9. Kansas (4-8, 1-8 Big 12): Are you sitting down? I hope so, because there’s an outside chance Kansas starts this season 6-0. The Jayhawks face Southeastern Missouri State, Central Michigan and Ohio to open the season, then get West Virginia, Texas Tech and Iowa State to begin conference play. I believe KU will win four of those and get skunked in the second half. But, hey, progress is progress.
10. Texas Tech (2-10, 1-8 Big 12): Look at it this way: Texas Tech lost its top-10 pick quarterback with a you-can’t-teach-that ability to make things happen on the fly, but it returns the worst defense in FBS. And it’s not as if the Red Raiders imported a bunch of 5-star defenders in the meantime. The Red Raiders are simply too good offensively to go 0-fer on the season, but with a non-conference schedule that features Arizona State, Eastern Washington and a road trip to Houston, there isn’t a single layup on the schedule.
Monday, Clemson named its replacement for a long-time starter under center. A day later, another ACC team did the same.
In a not-so-surprising move, Miami announced Tuesday morning that Malik Rosier has been named as the Hurricanes’ starting quarterback. The redshirt junior had spent the past two seasons backing up Brad Kaaya, who left the ‘Canes as their all-time leader in passing yards.
Rosier and Evan Shirreffs had been the two main competitors to replace Kaaya.
“Malik has been named the starting quarterback,” head coach Mark Richt said. “Evan is currently number two on the depth chart. The young guys, N’Kosi Perry and Cade Weldon, will continue to learn and compete.”
Rosier has played in 13 career games, with 10 of those appearances coming the past two seasons. The Alabama native has just one career start to his credit, but it was a memorable and controversial one as The U beat Duke, which had scored the go-ahead touchdown with six seconds left, on the strength of a wild eight-lateral play on the ensuing kickoff.
In his career, Rosier has thrown for 370 yards and a pair of touchdowns. Of his 61 career pass attempts, 29 of them came in the Duke game, as did 272 of his yards.
It was not so long ago ACC commissioner was setting the challenge to the entire ACC membership to start representing the conference better on the national stage in spotlight opportunities. In 2016, the ACC could not have done much better. The conference took all of the bragging rights with an impressive bowl record, the national champion (taking down the SEC champion in the process), and the Heisman Trophy winner. So, what does the ACC do for an encore?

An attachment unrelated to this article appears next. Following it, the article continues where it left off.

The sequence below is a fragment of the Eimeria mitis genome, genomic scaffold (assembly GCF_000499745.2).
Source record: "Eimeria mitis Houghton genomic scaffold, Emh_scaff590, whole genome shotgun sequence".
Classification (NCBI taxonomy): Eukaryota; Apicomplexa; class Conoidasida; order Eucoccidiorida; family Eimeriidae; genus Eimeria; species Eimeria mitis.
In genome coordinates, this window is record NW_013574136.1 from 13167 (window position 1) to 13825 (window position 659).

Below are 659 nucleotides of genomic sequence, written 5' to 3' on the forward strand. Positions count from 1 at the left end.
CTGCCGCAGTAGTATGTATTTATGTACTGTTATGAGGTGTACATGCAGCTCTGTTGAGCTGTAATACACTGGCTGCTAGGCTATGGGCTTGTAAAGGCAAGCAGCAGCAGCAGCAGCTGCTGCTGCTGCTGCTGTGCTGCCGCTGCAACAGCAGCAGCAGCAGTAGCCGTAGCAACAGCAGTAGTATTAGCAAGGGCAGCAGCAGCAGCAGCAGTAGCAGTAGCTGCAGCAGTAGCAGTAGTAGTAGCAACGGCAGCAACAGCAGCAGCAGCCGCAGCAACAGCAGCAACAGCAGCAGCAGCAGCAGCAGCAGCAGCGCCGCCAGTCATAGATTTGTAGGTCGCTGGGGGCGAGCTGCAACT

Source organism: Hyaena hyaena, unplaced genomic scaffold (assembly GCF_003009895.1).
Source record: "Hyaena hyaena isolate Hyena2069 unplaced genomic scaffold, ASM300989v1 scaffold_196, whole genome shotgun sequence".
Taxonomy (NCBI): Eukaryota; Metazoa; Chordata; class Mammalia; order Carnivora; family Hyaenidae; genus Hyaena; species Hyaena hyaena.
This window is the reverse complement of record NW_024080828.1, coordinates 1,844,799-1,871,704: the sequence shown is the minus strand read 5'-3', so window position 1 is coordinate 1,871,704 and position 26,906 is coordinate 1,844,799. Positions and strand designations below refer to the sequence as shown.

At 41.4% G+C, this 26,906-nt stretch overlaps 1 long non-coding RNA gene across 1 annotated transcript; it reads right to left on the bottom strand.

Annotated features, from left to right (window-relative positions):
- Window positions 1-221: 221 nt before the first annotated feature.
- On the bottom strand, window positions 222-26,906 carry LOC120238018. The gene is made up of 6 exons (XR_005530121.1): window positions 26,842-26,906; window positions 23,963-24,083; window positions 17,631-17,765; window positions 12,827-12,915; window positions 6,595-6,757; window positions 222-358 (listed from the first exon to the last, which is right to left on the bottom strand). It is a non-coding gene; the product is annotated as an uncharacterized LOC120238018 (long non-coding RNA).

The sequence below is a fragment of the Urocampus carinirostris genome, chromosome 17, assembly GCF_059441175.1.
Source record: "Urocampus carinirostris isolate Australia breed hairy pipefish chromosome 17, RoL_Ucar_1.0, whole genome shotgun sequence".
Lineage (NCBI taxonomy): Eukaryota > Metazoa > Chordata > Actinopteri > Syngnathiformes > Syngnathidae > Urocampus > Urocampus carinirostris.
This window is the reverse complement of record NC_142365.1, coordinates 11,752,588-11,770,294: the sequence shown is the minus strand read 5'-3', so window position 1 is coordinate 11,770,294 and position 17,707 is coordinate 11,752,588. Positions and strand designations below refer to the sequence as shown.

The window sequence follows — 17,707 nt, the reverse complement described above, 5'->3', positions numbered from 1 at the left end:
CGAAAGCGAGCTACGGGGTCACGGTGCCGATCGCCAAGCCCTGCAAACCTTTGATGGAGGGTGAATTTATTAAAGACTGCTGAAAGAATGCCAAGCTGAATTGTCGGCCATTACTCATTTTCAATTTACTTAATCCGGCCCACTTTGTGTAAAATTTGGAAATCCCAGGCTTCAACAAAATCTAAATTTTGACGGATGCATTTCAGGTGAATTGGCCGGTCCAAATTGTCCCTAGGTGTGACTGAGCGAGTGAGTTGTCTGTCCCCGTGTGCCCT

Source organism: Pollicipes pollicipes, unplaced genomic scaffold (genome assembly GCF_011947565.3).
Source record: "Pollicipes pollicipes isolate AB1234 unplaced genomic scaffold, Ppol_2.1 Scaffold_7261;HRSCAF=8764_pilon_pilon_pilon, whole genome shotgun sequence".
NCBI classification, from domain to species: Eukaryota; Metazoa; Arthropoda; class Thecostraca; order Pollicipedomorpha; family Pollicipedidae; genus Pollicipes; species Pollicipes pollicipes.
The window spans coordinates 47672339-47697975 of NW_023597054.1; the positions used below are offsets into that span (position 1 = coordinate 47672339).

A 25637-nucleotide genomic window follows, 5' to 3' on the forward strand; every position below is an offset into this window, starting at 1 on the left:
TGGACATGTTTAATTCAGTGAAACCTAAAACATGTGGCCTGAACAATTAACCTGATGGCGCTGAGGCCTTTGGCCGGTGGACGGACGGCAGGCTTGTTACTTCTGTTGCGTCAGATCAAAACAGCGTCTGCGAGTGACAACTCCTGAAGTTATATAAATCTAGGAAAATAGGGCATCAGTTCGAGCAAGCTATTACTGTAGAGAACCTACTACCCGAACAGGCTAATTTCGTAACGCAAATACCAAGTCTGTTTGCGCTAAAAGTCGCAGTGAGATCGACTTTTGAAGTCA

1. Florida State (10-3 in 2016; won Orange Bowl vs. Michigan)
After watching division rival Clemson capture back-to-back ACC crowns and play in two consecutive national championship games, the 2016 season appears to be Florida State’s time to ascend back to the top of the conference to wave the ACC banner in the College Football Playoff. Florida State, the preseason favorite in the ACC this fall, will have one of the most difficult schedules in the nation, starting with a season-opening tilt against Alabama in Atlanta. The offense must replace Dalvin Cook and hope Deondre Francois blossoms as a sophomore in an offense lacking in returning starters but not in potential and talent. FSU’s defense will be in much better shape at the start of the year with a loaded unit with plenty of starting experience, highlighted by safety Derwin James.
2. Clemson (14-1, ACC champion, won College Football Playoff national championship vs. Alabama)
To say Clemson football lost its identity with the departure of so many key players from their championship run would be a slight exaggeration. Dabo Swinney is still the coach and the Tigers will still be a talented bunch despite having big shoes to fill. Expect Clemson to take a slight step back, but the Tigers will still be in the way of Florida State. They even get the Noles at home. Early back-to-back tests against Auburn (home) and Louisville (away) will give an early idea of whether or not there is a championship hangover with Clemson. With a stacked offensive line in gear, whoever takes over at quarterback (likely Kelly Bryant) should be protected.
3. Louisville (9-4, lost Citrus Bowl vs. LSU)